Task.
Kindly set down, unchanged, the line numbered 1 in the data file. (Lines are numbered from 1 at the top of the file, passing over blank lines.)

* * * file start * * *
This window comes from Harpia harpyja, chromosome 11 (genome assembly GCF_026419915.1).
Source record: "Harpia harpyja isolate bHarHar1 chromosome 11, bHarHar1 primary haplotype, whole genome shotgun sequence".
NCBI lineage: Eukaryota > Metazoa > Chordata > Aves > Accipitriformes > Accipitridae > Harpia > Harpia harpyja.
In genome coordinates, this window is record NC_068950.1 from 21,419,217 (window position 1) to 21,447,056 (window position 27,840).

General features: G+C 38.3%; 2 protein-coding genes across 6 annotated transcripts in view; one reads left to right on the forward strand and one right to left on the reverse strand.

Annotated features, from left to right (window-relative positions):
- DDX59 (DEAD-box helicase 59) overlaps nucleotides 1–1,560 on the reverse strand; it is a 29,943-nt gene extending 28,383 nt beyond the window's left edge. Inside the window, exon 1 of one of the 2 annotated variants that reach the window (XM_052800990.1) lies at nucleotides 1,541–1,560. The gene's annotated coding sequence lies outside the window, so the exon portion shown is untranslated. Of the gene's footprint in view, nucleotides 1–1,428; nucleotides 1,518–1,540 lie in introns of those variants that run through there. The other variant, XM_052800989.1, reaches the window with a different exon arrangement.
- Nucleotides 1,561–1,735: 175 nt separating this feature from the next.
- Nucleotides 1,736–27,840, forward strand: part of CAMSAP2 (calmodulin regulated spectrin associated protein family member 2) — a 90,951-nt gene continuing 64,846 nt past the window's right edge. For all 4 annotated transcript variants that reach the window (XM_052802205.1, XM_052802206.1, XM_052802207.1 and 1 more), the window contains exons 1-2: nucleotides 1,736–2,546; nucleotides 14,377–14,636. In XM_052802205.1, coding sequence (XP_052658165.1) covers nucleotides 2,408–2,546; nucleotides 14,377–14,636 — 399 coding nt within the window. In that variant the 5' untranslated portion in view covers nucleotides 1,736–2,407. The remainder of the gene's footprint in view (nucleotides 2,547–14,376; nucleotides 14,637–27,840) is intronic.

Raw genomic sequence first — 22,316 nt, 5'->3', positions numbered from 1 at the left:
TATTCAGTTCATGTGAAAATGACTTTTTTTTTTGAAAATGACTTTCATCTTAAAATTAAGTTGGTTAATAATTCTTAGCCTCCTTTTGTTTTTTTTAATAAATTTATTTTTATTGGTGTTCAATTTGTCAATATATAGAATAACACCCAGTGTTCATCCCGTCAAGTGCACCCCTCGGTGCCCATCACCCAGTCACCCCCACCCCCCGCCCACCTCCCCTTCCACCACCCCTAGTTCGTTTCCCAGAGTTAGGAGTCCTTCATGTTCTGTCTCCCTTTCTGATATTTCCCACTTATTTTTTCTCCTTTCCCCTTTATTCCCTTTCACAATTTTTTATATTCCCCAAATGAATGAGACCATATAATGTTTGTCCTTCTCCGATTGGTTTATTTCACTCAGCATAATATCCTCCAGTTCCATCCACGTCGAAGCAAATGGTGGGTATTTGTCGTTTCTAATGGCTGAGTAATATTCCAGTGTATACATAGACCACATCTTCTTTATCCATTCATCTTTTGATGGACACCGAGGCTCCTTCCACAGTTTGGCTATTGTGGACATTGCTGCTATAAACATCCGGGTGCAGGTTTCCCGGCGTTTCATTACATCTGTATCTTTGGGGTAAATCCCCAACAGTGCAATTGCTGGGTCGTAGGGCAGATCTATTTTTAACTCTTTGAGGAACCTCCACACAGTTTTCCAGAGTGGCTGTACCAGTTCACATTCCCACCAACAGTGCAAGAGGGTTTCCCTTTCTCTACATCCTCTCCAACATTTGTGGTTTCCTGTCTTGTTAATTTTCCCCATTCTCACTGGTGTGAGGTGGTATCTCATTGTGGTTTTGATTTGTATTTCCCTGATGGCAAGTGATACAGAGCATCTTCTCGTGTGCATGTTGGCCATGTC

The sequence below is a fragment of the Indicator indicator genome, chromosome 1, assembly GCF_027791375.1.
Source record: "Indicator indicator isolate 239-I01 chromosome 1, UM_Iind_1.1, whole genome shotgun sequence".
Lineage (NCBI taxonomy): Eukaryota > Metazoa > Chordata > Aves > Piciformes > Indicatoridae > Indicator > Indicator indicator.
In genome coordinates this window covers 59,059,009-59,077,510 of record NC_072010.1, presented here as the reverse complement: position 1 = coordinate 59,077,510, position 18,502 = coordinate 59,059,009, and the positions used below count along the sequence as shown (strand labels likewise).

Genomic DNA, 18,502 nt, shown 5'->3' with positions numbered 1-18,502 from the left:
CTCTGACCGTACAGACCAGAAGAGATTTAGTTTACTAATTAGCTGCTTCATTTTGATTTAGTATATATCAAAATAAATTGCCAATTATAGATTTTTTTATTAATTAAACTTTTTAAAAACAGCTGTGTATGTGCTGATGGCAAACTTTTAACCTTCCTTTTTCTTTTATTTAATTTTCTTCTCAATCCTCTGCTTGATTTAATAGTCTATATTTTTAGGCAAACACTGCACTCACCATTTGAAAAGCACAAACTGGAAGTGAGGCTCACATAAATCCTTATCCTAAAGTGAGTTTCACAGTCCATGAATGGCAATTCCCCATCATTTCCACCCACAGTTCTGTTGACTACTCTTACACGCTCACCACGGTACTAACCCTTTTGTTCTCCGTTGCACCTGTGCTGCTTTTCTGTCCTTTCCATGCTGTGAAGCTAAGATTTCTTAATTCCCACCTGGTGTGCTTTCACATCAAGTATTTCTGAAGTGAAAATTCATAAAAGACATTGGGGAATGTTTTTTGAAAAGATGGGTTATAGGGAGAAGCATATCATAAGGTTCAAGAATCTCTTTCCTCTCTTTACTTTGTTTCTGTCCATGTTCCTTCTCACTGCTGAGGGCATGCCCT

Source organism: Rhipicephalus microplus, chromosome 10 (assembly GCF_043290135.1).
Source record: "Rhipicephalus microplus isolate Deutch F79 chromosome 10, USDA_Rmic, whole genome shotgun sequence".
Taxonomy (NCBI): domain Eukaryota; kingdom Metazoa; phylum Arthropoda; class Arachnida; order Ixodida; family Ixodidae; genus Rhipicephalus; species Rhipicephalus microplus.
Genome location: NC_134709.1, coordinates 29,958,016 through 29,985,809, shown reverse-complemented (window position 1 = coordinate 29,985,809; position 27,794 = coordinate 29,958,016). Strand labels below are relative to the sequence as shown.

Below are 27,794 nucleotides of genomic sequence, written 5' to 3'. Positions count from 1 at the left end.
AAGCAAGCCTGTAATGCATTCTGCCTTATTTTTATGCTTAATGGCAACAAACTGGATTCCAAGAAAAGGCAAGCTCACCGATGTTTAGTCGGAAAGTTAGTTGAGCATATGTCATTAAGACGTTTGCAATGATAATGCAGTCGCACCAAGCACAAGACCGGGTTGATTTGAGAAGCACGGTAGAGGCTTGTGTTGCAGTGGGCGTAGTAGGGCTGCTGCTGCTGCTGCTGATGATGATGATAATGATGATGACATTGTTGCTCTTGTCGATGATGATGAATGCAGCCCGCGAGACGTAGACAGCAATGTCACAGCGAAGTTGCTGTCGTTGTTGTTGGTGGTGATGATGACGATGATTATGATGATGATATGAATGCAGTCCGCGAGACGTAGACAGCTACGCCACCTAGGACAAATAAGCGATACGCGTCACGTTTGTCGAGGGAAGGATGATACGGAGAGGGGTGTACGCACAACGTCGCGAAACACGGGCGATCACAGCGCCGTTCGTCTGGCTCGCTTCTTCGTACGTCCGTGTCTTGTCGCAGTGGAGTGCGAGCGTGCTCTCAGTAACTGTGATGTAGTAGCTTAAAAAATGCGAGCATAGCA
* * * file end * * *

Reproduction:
This window comes from Harpia harpyja, chromosome 11 (genome assembly GCF_026419915.1).